What if Reality TV Improved Reality?
WHY YOU SHOULD CARE
Reality television is what you make it.
By Sean Braswell
Even those who are addicted to reality television will admit that it possesses rather little in the way of redeeming social value. And for some of us, just watching 15 minutes of the tawdry banalities and staged ennui of those seeking their “15 minutes” is enough to send us scrambling over to PBS NewsHour for solace and repentance.
But reality television does not have to send its viewers into video confessionals with its participants. As a number of bold new producers and social entrepreneurs are demonstrating, reality TV can be a force for good in the world, a life-affirming means to change the very reality that the genre has been so adept at avoiding.
Reality television has been flirting self-consciously with charity in front of the cameras for years.
Reality television has been flirting self-consciously with charity in front of the cameras for years. Five years ago, an organization called Reality Cares attempted to pair reality show stars with charitable causes, sending the Girls of the Playboy Mansion, for example, to star-studded events for the benefit of causes like Operation Smile. It was a nice gesture, but it was only a gesture, and like so many Hollywood-ball, celebrity-gala-style gestures, it did not last much longer than the last glass of Champagne.
Fast-forward to 2012 and the premiere of Push Girls on the Sundance Channel, a show with the daring premise of following the lives of five women in wheelchairs who face actual, real-life obstacles. The show admirably pushes the boundaries of the genre as the diverse but uniformly attractive Los Angeles “girls” push through adversity. But the socially beneficial voyeurism still concentrates on such reality TV staples as flirting, sex and clubbing.
Of course, the real beauty of reality television lies not just in its attractive stars, but also in its versatility — you can make a reality show on just about any subject, including a family that makes duck calls, as the producers of the hit Duck Dynasty have shown. Which is why social entrepreneur Dale Partridge and his group Sevenly see reality TV as an ideal vehicle for expanding their charitable endeavors.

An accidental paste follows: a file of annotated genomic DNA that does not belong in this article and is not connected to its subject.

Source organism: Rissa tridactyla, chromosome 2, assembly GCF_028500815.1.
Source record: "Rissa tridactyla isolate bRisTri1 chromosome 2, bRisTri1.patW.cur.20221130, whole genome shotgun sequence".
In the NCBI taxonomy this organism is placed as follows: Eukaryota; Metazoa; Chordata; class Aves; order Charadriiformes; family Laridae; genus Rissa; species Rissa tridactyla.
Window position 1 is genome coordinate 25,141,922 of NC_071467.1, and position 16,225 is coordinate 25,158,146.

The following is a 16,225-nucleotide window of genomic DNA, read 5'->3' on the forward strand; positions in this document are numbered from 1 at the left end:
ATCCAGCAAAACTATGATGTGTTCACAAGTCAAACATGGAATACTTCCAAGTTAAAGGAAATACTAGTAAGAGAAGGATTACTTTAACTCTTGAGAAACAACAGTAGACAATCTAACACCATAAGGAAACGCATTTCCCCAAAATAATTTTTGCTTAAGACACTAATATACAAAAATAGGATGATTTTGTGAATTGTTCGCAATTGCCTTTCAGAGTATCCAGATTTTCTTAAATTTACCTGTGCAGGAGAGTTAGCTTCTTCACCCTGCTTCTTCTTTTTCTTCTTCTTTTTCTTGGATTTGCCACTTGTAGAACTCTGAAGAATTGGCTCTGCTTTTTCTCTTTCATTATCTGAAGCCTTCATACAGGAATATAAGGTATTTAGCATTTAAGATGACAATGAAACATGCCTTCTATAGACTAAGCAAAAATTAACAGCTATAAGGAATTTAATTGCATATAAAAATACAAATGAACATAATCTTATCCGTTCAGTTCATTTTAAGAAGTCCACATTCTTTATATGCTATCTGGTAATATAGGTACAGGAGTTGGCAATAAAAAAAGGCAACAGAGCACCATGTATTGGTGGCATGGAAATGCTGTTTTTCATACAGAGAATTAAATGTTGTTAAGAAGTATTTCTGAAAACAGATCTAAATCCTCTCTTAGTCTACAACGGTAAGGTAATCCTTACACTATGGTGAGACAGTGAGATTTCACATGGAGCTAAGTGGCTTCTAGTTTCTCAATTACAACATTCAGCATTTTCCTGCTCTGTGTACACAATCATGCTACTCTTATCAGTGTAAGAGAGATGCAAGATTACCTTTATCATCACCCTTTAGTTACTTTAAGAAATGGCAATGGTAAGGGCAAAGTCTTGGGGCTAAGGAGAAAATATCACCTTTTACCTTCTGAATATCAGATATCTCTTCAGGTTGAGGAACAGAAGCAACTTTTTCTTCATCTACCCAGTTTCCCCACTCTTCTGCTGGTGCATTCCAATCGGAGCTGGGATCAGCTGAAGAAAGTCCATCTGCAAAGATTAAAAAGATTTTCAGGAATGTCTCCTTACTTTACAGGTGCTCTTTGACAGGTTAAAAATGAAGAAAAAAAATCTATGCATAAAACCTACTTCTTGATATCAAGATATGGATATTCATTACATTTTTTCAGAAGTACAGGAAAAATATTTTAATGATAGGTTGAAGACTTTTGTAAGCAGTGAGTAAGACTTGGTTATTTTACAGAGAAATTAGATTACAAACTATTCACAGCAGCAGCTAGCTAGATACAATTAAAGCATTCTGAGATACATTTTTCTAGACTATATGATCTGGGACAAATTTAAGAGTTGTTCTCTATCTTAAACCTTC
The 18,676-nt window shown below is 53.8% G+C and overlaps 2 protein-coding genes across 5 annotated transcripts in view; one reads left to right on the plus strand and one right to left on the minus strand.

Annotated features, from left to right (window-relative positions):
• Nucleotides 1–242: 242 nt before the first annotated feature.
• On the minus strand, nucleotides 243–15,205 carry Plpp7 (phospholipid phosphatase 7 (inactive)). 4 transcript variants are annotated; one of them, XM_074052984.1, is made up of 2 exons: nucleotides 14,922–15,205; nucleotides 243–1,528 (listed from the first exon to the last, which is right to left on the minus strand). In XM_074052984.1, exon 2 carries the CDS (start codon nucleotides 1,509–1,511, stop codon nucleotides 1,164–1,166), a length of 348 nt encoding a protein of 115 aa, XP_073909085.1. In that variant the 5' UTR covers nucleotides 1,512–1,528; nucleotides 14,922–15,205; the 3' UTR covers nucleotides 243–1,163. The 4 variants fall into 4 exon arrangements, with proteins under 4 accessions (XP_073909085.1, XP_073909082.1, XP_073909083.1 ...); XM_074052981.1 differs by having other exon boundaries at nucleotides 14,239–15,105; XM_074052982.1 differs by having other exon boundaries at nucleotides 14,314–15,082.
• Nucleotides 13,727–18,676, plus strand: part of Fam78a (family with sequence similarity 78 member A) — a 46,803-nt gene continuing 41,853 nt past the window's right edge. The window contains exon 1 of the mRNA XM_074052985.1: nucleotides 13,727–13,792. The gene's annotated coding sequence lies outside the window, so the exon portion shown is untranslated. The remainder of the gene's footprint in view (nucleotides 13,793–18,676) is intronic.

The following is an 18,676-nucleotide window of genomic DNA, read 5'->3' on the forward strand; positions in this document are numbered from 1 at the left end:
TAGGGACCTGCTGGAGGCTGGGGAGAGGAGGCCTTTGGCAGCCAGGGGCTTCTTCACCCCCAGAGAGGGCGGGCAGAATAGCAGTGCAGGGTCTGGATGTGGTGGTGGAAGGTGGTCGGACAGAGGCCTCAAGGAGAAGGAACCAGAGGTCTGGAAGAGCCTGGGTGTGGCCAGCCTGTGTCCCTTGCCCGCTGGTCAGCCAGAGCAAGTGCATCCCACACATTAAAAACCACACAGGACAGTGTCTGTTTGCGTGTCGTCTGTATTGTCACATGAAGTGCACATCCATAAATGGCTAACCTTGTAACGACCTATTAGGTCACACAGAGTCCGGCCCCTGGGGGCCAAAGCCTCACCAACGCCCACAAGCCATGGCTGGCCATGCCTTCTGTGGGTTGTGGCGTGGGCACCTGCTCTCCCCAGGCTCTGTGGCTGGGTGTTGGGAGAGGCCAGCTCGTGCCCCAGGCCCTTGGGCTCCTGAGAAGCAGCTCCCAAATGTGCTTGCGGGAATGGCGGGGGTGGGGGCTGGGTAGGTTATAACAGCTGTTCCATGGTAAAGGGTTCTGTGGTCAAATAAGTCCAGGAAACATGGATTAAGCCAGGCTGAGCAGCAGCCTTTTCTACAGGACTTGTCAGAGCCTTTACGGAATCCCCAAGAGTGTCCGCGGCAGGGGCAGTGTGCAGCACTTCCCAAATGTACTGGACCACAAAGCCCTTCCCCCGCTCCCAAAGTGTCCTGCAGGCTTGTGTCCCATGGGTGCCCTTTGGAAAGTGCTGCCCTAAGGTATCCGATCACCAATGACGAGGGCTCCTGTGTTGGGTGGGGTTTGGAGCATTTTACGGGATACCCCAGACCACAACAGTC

Sevenly is a California-based, for-profit enterprise that partners with a different charitable group every week, helping them raise money by selling specially themed clothing and other products on its website. Partridge would like to take Sevenly’s campaigns and the remarkable stories of its beneficiaries on air, and he has successfully raised enough money for a pilot show through the crowdfunding site Indiegogo.
Partridge’s vision is of a “reality show that changes the world by actually inviting the audience to participate in true stories of hope and inspiration.” And, Extreme Makeover–style, the show would follow Partridge and his team as they help change lives every week, from rescuing girls from sex trafficking to constructing homes in Brazil.
Sevenly hopes that its show will help usher in “the next generation of reality television.” But it remains to be seen whether viewers will actually find it compelling to watch the behind-the-scenes work of a social-good company.
Even if it fails, there are a number of other options for turning feel-good viewing into really good television.
For example, why not place 10 social entrepreneurs or Harvard Business School students into an Apprentice-style competition to see who can get the most safe drinking water into rural Chad or turn around a failing school?
Instead of playing matchmaker with bachelors and bachelorettes, why not play matchmaker with microfinance loans like Kiva.org in a show about donors meeting those whose lives or dreams they have helped?
Or why not turn 15 minutes of fame into 15 minutes of shame, and make celebrity derelicts like Lindsay Lohan (or even Wall Street malfeasants) perform their community service on live television?
If reality television can live up to its name, then it will not only help make for a better world, but for better television as well.
There was a time not so long ago — before The Sopranos, Mad Men, and The Wire helped us realize what dramatic television really could be — when we were content to spend our evenings watching what we realize in retrospect was drivel.
Someday we may likewise look back on the first decade or so of reality shows as an era of shallow voyeurism in which a new genre was struggling to find its voice.
If reality television can one day live up to its name, it will help make not only for a better world, but for better television, as well.